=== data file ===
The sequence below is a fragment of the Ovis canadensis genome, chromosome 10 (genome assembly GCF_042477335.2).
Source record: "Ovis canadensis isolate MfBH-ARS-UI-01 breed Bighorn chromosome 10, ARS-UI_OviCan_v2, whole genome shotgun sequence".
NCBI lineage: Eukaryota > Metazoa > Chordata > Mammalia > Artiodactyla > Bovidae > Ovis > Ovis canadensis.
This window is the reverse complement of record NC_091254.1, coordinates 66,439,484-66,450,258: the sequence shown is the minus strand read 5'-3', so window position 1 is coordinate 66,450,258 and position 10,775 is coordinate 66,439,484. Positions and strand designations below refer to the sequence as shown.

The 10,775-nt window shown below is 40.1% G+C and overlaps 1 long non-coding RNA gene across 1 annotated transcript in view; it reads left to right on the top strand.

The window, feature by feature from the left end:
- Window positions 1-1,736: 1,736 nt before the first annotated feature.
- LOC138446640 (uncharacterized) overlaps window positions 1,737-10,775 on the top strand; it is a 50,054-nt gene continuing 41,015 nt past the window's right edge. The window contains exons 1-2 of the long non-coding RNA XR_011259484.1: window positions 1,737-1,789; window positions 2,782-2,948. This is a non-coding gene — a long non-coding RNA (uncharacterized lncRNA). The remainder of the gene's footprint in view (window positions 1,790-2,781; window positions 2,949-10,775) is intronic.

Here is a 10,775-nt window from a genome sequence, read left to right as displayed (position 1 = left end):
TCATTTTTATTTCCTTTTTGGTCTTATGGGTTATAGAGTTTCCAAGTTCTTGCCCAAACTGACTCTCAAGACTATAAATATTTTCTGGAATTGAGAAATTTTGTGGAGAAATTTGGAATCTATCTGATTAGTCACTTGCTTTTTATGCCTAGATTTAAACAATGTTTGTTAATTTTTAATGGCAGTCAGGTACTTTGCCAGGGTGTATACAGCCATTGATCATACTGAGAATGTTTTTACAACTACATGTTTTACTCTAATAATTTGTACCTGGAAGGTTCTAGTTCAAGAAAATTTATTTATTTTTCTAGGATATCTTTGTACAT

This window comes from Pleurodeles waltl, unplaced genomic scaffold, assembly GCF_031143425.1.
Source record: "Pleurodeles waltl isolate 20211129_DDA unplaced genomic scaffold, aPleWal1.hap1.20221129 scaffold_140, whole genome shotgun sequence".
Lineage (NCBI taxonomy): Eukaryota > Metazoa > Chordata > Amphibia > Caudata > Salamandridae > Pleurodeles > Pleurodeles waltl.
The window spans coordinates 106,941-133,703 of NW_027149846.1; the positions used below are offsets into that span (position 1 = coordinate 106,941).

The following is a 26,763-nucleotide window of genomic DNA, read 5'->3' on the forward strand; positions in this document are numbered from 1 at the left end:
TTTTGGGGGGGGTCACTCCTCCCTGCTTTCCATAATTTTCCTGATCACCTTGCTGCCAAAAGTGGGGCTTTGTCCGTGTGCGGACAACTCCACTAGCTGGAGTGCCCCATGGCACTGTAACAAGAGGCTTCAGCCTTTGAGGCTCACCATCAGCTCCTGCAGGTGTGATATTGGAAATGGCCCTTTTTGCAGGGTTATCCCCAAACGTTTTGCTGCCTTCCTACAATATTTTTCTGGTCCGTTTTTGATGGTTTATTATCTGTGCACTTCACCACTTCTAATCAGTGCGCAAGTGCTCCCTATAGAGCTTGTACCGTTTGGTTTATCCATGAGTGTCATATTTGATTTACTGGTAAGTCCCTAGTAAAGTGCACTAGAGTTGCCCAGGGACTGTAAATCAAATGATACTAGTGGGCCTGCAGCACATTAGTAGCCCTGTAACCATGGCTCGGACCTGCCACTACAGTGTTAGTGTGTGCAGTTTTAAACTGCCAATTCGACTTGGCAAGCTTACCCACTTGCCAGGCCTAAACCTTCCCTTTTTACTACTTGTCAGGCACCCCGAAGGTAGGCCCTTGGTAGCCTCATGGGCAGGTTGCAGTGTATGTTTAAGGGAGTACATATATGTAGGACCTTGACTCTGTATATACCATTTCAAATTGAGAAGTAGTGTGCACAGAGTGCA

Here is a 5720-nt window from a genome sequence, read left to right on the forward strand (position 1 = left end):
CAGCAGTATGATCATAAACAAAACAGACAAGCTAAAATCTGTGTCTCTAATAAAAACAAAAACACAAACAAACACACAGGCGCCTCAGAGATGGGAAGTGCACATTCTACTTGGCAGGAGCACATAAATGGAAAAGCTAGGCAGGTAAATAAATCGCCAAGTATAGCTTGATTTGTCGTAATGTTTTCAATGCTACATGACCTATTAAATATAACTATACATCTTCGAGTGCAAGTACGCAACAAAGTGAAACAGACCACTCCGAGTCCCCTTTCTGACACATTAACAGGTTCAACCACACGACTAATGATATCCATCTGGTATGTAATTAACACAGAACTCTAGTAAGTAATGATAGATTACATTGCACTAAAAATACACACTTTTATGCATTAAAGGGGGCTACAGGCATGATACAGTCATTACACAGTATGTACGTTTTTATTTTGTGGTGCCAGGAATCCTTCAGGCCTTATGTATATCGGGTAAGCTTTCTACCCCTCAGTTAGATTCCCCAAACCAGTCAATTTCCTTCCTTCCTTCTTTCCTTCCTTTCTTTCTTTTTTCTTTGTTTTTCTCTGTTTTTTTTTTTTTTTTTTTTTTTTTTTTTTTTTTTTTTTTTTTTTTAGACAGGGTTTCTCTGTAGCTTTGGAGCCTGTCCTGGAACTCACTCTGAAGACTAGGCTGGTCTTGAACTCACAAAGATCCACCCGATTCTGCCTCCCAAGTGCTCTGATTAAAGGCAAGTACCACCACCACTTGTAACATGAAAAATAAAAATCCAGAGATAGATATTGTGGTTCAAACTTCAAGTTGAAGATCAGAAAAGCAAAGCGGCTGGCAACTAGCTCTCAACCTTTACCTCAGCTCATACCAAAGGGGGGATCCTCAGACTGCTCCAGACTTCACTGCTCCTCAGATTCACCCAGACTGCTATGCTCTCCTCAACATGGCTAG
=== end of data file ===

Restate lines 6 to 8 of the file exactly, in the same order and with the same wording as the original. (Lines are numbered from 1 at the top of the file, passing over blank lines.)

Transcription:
The window, feature by feature from the left end:
- Window positions 1-1,736: 1,736 nt before the first annotated feature.
- LOC138446640 (uncharacterized) overlaps window positions 1,737-10,775 on the top strand; it is a 50,054-nt gene continuing 41,015 nt past the window's right edge. The window contains exons 1-2 of the long non-coding RNA XR_011259484.1: window positions 1,737-1,789; window positions 2,782-2,948. This is a non-coding gene — a long non-coding RNA (uncharacterized lncRNA). The remainder of the gene's footprint in view (window positions 1,790-2,781; window positions 2,949-10,775) is intronic.